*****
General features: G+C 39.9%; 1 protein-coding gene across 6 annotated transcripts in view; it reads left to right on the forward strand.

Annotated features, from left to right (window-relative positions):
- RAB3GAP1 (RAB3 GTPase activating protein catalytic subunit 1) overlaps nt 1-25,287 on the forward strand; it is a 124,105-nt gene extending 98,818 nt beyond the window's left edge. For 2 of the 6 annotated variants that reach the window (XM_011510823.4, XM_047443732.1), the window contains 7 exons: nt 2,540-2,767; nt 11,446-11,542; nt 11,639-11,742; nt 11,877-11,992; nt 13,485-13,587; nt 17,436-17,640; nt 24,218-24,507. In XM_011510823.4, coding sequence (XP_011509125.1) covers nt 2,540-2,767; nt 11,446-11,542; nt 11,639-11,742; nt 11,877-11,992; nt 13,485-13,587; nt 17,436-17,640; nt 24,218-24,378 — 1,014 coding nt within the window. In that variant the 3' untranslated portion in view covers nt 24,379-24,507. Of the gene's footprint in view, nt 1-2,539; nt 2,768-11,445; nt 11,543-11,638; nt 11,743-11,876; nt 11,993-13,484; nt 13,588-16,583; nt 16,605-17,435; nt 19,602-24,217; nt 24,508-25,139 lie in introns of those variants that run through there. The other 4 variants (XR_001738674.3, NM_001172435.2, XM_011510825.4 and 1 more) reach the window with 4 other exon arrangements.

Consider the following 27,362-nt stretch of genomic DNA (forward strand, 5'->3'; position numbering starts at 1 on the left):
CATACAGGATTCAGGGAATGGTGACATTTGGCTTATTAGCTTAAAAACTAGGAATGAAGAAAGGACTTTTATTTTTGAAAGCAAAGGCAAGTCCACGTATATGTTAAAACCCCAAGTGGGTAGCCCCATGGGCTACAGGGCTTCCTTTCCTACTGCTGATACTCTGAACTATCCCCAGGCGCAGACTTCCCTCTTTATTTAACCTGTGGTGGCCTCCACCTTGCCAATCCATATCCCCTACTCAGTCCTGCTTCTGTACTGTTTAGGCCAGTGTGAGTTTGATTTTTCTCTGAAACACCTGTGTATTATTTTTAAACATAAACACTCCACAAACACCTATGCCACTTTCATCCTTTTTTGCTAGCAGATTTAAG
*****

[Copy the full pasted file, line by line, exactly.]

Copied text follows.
General features: G+C 39.9%; 1 protein-coding gene across 6 annotated transcripts in view; it reads left to right on the forward strand.

Annotated features, from left to right (window-relative positions):
- RAB3GAP1 (RAB3 GTPase activating protein catalytic subunit 1) overlaps nt 1-25,287 on the forward strand; it is a 124,105-nt gene extending 98,818 nt beyond the window's left edge. For 2 of the 6 annotated variants that reach the window (XM_011510823.4, XM_047443732.1), the window contains 7 exons: nt 2,540-2,767; nt 11,446-11,542; nt 11,639-11,742; nt 11,877-11,992; nt 13,485-13,587; nt 17,436-17,640; nt 24,218-24,507. In XM_011510823.4, coding sequence (XP_011509125.1) covers nt 2,540-2,767; nt 11,446-11,542; nt 11,639-11,742; nt 11,877-11,992; nt 13,485-13,587; nt 17,436-17,640; nt 24,218-24,378 — 1,014 coding nt within the window. In that variant the 3' untranslated portion in view covers nt 24,379-24,507. Of the gene's footprint in view, nt 1-2,539; nt 2,768-11,445; nt 11,543-11,638; nt 11,743-11,876; nt 11,993-13,484; nt 13,588-16,583; nt 16,605-17,435; nt 19,602-24,217; nt 24,508-25,139 lie in introns of those variants that run through there. The other 4 variants (XR_001738674.3, NM_001172435.2, XM_011510825.4 and 1 more) reach the window with 4 other exon arrangements.

Consider the following 27,362-nt stretch of genomic DNA (forward strand, 5'->3'; position numbering starts at 1 on the left):
CATACAGGATTCAGGGAATGGTGACATTTGGCTTATTAGCTTAAAAACTAGGAATGAAGAAAGGACTTTTATTTTTGAAAGCAAAGGCAAGTCCACGTATATGTTAAAACCCCAAGTGGGTAGCCCCATGGGCTACAGGGCTTCCTTTCCTACTGCTGATACTCTGAACTATCCCCAGGCGCAGACTTCCCTCTTTATTTAACCTGTGGTGGCCTCCACCTTGCCAATCCATATCCCCTACTCAGTCCTGCTTCTGTACTGTTTAGGCCAGTGTGAGTTTGATTTTTCTCTGAAACACCTGTGTATTATTTTTAAACATAAACACTCCACAAACACCTATGCCACTTTCATCCTTTTTTGCTAGCAGATTTAAG